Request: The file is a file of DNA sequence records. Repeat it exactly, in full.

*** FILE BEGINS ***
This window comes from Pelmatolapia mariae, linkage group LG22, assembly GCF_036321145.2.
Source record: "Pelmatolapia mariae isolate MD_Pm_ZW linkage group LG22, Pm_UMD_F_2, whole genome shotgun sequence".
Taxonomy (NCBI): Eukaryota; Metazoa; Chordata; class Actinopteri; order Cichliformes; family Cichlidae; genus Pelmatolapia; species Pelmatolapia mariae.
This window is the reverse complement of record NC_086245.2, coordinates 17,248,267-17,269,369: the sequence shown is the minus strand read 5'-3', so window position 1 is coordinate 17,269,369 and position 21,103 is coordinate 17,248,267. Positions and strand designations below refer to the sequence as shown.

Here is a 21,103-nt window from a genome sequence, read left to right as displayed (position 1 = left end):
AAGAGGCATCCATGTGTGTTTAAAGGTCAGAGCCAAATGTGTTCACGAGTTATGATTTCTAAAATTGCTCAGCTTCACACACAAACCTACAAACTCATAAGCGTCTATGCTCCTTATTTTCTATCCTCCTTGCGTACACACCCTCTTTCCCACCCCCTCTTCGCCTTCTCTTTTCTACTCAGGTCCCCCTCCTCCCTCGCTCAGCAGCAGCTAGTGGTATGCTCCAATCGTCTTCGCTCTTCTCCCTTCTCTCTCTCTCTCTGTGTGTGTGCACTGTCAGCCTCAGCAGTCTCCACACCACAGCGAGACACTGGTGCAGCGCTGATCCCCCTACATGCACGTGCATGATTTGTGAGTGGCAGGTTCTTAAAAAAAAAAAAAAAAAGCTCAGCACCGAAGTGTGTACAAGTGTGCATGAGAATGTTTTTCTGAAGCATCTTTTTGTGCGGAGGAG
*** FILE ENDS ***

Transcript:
This window comes from Pelmatolapia mariae, linkage group LG22, assembly GCF_036321145.2.
Source record: "Pelmatolapia mariae isolate MD_Pm_ZW linkage group LG22, Pm_UMD_F_2, whole genome shotgun sequence".
Taxonomy (NCBI): Eukaryota; Metazoa; Chordata; class Actinopteri; order Cichliformes; family Cichlidae; genus Pelmatolapia; species Pelmatolapia mariae.
This window is the reverse complement of record NC_086245.2, coordinates 17,248,267-17,269,369: the sequence shown is the minus strand read 5'-3', so window position 1 is coordinate 17,269,369 and position 21,103 is coordinate 17,248,267. Positions and strand designations below refer to the sequence as shown.

Here is a 21,103-nt window from a genome sequence, read left to right as displayed (position 1 = left end):
AAGAGGCATCCATGTGTGTTTAAAGGTCAGAGCCAAATGTGTTCACGAGTTATGATTTCTAAAATTGCTCAGCTTCACACACAAACCTACAAACTCATAAGCGTCTATGCTCCTTATTTTCTATCCTCCTTGCGTACACACCCTCTTTCCCACCCCCTCTTCGCCTTCTCTTTTCTACTCAGGTCCCCCTCCTCCCTCGCTCAGCAGCAGCTAGTGGTATGCTCCAATCGTCTTCGCTCTTCTCCCTTCTCTCTCTCTCTCTGTGTGTGTGCACTGTCAGCCTCAGCAGTCTCCACACCACAGCGAGACACTGGTGCAGCGCTGATCCCCCTACATGCACGTGCATGATTTGTGAGTGGCAGGTTCTTAAAAAAAAAAAAAAAAAGCTCAGCACCGAAGTGTGTACAAGTGTGCATGAGAATGTTTTTCTGAAGCATCTTTTTGTGCGGAGGAG